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24K Magic suffers from lack of distinct sound and versatility


Bruno Mars occupies a certain niche in the music market: an all-American sweetheart from Hawaii who makes old school beats great again. Mars has always delivered music that is not just pleasant to listen to, but also makes everybody fall in love with the person who creates it. For his third studio album 24K Magic, however, the singer has decided to challenge his image, resulting in a longplay that is full of paradoxes but lacks any surprises. Mars’ 24K Magic is his first LP in four years, a 9-track album that brings back old-school nostalgia and stays true to his style.

24K Magic is Mars’s first release in more than four years—a long time for a contemporary pop star on the peak of his career. Heavily influenced by Mark Ronson and their smash Grammy-winning collaboration “Uptown Funk,” Mars decided to change his image. Once a guy who made being lazy and romantic the new cool, Mars is now a shallow heartbreaker with Benjamins in his pockets and Prada on his feet. His new music reflects that. The title song, which serves as the lead single and the opening track, is an ultimate anthem of the luxury life—something that is usually prevailing in the hip-hop industry rather than in pop music.

“Wearing Cuban links/Designer minks/Inglewood’s finest shoes,” is the most innocent line in the song because after that it is all about players, pimps and other party people. It really feels as if yesterday’s heartthrob is trying hard to be as cool and edgy as possible and it does not occur to him that this may not work. Described as a “synth-heavy” funk, disco and contemporary R&B song, “24k Magic” is a feel good pre-game track. However, this lead single strongly lacks what Mars’ previous hits had—pulsing energy. “24k Magic” is too relaxed and does not make anyone want to jump to his or her feet and start dancing.

After the opening track, the album does not get any more exciting. The first three songs on the track list are definitely lively and semi-energetic party shakers, but there is nothing that Mars’ fans have not heard already. It was all there before, just this time it is more placid. A couple of songs into the album and the music gets monotonous. The listener only knows that the songs have changed when Mars’ voice starts sounding different. His voice however, is the golden gem on this album—it sounds more mature and controlled than ever. Mars hits his notes extraordinarily well.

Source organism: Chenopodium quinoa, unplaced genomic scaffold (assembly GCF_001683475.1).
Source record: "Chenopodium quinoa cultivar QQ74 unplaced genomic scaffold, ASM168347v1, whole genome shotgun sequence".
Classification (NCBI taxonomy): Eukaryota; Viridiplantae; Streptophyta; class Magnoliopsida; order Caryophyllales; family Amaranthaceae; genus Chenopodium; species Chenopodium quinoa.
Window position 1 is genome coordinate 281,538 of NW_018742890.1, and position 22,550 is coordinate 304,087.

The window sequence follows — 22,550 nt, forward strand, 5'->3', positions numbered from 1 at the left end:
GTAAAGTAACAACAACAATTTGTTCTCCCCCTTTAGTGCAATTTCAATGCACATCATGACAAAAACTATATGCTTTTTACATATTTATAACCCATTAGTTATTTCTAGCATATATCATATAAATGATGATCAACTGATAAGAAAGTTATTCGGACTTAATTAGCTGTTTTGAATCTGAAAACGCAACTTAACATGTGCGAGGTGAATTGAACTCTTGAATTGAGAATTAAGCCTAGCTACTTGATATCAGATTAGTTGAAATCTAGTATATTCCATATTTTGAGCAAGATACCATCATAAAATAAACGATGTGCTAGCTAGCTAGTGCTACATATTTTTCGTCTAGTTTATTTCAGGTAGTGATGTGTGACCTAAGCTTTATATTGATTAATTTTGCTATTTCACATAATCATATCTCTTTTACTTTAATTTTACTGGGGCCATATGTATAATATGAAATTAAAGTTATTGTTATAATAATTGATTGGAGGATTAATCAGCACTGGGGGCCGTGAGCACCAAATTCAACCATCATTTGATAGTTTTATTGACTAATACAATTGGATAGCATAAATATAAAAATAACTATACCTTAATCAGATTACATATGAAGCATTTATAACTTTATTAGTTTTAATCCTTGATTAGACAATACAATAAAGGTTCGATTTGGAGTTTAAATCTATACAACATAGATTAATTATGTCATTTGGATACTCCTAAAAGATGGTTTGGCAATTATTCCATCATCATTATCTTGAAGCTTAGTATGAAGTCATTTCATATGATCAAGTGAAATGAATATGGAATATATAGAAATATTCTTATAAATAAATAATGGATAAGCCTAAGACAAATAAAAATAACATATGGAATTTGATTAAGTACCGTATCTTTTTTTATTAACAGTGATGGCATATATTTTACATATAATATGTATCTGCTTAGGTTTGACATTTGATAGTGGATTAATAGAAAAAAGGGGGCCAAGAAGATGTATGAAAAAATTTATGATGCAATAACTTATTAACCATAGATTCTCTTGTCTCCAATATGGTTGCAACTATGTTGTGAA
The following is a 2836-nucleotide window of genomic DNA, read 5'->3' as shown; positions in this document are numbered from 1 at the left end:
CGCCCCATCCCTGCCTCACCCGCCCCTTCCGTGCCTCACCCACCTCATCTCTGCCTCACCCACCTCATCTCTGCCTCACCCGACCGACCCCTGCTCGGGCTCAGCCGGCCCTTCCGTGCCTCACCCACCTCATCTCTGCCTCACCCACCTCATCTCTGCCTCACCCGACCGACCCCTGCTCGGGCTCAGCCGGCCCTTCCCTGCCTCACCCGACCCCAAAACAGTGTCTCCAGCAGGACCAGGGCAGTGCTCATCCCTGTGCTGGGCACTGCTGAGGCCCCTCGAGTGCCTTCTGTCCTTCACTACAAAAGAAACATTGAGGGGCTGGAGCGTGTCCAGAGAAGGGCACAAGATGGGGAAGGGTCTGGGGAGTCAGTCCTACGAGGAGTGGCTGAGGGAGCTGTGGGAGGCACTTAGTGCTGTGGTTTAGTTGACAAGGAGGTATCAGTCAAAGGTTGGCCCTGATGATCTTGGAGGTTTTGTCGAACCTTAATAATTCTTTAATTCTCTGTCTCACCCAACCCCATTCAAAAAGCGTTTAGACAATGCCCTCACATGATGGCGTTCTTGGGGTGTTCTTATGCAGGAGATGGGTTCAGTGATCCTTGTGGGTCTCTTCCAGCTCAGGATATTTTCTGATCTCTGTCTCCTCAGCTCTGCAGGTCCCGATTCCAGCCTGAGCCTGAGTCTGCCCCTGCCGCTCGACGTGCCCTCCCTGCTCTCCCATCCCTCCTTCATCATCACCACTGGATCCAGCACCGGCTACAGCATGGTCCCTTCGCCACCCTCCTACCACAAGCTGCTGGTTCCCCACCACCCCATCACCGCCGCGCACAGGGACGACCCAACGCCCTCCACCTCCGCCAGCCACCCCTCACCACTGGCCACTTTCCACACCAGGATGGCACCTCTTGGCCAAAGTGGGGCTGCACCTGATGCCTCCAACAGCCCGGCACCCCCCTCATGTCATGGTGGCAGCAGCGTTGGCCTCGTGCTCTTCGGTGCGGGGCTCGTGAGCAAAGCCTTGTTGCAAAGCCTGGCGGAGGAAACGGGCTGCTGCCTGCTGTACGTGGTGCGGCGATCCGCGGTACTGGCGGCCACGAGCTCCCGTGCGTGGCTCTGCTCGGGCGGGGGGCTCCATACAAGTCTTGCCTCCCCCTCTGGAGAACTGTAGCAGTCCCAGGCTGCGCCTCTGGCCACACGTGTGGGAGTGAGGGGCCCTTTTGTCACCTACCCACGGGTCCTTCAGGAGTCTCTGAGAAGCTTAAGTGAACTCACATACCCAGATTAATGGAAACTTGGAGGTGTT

“Versace On The Floor” is a ballad about making love that is reminiscent of Bryan Adams’ 90s movie soundtracks. Initially a song about sex, it sounds so pure and innocent that it is hard not to give in, making it an anthem of sweet seduction. With this song, Mars pens an ode to appreciation of a woman’s body. What everyone truly loves Mars for are his signature heartbreaking torch songs like “Grenade” and “When I Was Your Man.” In a world where everyone forgot what chivalry is, these beacons of true love make everything seem better. For this album, Mars decides to close the set list with a song like that. “Too Good to Say Goodbye” is Elton John’s “Sorry Seems to Be the Hardest Word” of 2016.

“I’ve made mistakes/I could have treated you better/I let you get away/There goes my happily ever after,” he sings. Sincere and moving, this is the best song from the whole longplay. However, it still has a flaw. It is at the end of an album full of Mars singing about being a player in “24k Magic,” buying women off with champagne in “That’s What I Like” and having multiple side chicks in “Calling All My Lovelies.” The biggest problem of the album and its sound is that it is the same as it has been for Mars’ entire career. Mars has radically pivoted in his lyrical themes and ideas that he explores, but not in the music itself. He has stuck to the same rhythms and beats. But unlike his previous two albums, 24K Magic really suffers from a lack of distinct sound. Simply put, there is no character in the music.

In the year where pop giants like Beyonce, Lady Gaga and even Britney Spears have released radically different stylistic music and were still able to stay true to their authenticity, Mars’ decision to hold on to the same style and not to experiment seems like a strategic mistake. Contemporary audiences are highly demanding. They constantly desire something fresh and raw. 24K Magic is neither challenging, nor novel and falls flat compared to his debut and sophomore works. In 2010, Mars was a perfect prom date that even the grumpiest father would love to have as a son-in-law.

Six years later, Mars has started messing with the wrong crowd and is now trying too hard to seem cool. His fans can hope that this is just a phase and that Mars will eventually realize that this does not feel like his true self. Artists now strive for authenticity and creative versatility. Even though this album has just come out, the world already wants to know what the “Uptown Funk” singer will do next because it will either help him boost his career to a new level or throw him into the group of singers who lost their true selves in their desire to impress.

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